Joseph Souza, co-owner of Kanile'a 'Ukulele joined Sunrise to talk about a very special 'ukulele!
The nonprofit Hawaiian Legacy Reforestation Initiative has unveiled the world's first-ever ukulele built entirely from endemic Hawaiian hardwoods.The ukulele was designed and hand crafted by a team of nearly 20 master artisans under the guidance of Master Luthier Joseph Souza at Kanile'a 'Ukulele, a renowned Hawaii musical instrument company. This magnificent piece showcases the sustainable use of Hawaiian hardwoods under HLRI's Legacy Tree program, as well as the Legacy Carbon program overseen by HLH, LLC, a sustainable forestry company based on Hawaii Island.
The ukulele is made from four varieties of the highest-grade Hawaiian hardwoods, and is the first in a special line of ukuleles that will be produced in a carbon-neutral process through HLH's new Legacy Carbon program, which offers certified carbon credits for the permanent reforestation of koa trees. These limited pieces, each valued at $8,000, will be given to purchasers of Family Forests of 1,000 Legacy Trees or more.
"Each endemic hardwood used in these ukuleles can also be found in the HLRI Legacy Forest, bringing to life former pastureland that was once blanketed with trees, understory and wildlife," said Jeffrey Dunster, executive director of HLRI. "The first-of-its-kind sustainable production of these Hawaii-sourced ukuleles showcases the ability to grow dynamic, economically viable forests that will be here for generations to come."
Master-grade koa is used on the body, neck, finger board and bridge of the instrument. Two specially selected cuts of 'iliahi (Hawaiian sandalwood) are used for the bracing which provides incredible scent, beauty and dimension; 'ohi'a lehua was used for the position markers and lining; and ko'oko'olau for the binding, center strip on the neck, and the heel cap. Souza and his team prototyped the instrument, which "unlocked the code" in determining what endemic hardwoods would ensure the finest sound, playability and aesthetic quality.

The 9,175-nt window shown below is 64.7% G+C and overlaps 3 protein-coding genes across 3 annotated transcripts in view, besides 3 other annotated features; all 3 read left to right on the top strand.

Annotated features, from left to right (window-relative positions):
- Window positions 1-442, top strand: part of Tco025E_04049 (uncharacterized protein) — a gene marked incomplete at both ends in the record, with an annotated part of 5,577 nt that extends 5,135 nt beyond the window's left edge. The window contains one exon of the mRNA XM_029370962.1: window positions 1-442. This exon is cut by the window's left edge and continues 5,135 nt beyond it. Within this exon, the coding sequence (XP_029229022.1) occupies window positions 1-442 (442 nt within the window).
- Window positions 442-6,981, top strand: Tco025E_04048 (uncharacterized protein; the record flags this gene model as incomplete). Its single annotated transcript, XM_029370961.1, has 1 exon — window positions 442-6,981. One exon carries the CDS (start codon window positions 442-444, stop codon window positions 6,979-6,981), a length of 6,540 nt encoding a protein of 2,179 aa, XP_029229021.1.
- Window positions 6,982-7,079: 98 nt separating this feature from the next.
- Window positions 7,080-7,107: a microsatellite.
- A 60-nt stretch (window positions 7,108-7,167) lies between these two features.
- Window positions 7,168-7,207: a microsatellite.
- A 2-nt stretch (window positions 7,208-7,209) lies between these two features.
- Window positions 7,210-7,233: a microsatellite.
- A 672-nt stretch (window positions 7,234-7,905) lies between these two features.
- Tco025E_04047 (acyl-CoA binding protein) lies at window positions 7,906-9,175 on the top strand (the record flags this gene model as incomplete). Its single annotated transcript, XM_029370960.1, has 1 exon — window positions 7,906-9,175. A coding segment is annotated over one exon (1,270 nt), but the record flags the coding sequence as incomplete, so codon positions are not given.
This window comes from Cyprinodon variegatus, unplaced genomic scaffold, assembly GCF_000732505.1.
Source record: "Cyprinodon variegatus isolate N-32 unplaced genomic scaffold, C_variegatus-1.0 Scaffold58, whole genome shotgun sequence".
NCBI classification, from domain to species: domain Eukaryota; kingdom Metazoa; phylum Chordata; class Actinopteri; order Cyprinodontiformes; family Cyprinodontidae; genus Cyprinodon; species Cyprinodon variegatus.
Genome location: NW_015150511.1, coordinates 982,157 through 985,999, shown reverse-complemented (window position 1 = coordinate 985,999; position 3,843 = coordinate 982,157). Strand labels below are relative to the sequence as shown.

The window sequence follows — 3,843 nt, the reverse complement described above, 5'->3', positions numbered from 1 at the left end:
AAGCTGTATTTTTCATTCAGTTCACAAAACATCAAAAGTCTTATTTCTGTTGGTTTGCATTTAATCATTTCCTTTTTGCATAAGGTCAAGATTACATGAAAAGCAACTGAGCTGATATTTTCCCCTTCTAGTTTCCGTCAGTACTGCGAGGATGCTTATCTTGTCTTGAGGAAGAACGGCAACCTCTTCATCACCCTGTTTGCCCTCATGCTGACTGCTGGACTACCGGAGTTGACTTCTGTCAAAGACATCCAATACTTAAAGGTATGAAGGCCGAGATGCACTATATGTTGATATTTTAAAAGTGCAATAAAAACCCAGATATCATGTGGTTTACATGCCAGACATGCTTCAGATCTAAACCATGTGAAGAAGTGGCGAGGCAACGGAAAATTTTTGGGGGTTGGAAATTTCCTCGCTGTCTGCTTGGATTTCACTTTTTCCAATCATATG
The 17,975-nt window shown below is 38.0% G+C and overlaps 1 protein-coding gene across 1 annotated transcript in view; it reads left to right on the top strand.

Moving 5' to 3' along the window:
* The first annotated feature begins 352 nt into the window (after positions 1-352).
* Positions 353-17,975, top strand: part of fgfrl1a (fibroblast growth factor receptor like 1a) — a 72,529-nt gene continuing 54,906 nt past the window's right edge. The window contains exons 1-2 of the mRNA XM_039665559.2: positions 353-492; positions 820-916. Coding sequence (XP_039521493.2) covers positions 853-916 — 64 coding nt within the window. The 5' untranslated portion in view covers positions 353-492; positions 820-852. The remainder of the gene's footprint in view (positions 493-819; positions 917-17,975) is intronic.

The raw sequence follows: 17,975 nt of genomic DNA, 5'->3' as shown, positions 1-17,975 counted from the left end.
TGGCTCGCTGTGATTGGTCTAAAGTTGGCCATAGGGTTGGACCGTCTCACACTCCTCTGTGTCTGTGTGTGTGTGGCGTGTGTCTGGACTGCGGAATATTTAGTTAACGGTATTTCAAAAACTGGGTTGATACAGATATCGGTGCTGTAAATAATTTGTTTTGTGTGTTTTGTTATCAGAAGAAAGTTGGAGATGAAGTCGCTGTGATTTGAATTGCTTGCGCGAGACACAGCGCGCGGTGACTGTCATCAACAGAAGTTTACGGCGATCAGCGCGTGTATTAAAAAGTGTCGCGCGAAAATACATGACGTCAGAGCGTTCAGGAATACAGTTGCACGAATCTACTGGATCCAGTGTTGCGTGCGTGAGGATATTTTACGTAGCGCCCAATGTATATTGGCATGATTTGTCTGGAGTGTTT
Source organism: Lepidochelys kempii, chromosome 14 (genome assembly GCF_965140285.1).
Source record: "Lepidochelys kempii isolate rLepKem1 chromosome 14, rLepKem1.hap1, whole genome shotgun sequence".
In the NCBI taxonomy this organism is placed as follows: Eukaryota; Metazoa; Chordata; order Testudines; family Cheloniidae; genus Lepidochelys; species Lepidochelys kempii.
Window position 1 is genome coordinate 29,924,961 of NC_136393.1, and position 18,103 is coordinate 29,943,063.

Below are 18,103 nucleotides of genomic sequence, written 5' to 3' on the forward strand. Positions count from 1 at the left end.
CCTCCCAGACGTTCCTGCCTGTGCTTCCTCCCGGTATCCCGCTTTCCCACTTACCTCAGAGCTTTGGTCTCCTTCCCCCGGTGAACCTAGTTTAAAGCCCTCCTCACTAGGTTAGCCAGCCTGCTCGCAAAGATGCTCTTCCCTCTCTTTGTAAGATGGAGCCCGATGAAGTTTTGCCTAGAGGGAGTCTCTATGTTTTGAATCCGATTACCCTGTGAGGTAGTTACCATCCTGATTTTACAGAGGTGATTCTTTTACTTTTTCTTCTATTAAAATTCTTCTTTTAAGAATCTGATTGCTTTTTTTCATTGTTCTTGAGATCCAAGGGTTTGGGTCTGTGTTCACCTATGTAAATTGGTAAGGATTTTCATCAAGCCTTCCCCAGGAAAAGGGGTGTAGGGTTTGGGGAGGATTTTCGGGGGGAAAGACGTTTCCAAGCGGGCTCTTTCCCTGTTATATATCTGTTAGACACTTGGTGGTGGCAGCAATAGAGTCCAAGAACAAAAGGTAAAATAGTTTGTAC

"In addition to these hardwoods, which have never been used together like this in a ukulele, the design also integrates the finest prized coral sand from Oahu's Kailua Beach in a special inlay, which we created to represent Hawaii's unique ahupua'a system of land sections that run from the mountains – where many of these endemic hardwoods are found – to the sea," Souza said.
Legendary Hawaii musician Willie K was the first to play the instrument at a special July event held in the Hawaiian Legacy Forest, located on the slopes of Mauna Kea.
"When I first played this ukulele, it was an unbelievable moment – I have never heard sound resonate like this," he said. "As I played a song with deep meaning to me – 'Hiilawe,' after the iconic Hawaii Island waterfall that is along the same coastline as the Legacy Forest – I could smell the sandalwood from the bracing of the ukulele. It is a beautiful testament to what we can sustainably produce here in Hawaii."
The ukulele will be on display at The Four Seasons Resort Hualalai, a HLRI partner that is in the process of planting 500,000 koa Legacy Trees in the Legacy Forest in conjunction with the luxury hotel collection's global tree-planting initiative.
"When our guests visit the Hawaiian Legacy Forest, they see firsthand the positive impact of planting these rare endemic trees," said Robert Whitfield, regional vice president and general manager of the Four Seasons Resort Hualalai. "This ukulele is another way we are working to showcase the beauty of our Hawaiian forests and encourage their reforestation. When a guest sponsors a Family Legacy Forest (1,000 trees) they will receive this rare heirloom ukulele as a personal gift from the Hawaiian Legacy Reforestation Initiative."
HLRI recently celebrated the planting of its 300,000th endemic tree on more than 1,000 acres set aside for permanent reforestation on Hawaii Island – nearly a quarter of its overall goal of 1.3 million total trees to be planted across the Hawaiian Islands. HLRI has re-established an entire native ecosystem and is transforming Mauna Kea pastureland back to the spectacular koa forest it once was. In addition to koa, it is planting many other indigenous species of trees and understory, including ohia, mamane, naio, ko'oko'olau, kukaenene and 'iliahi.
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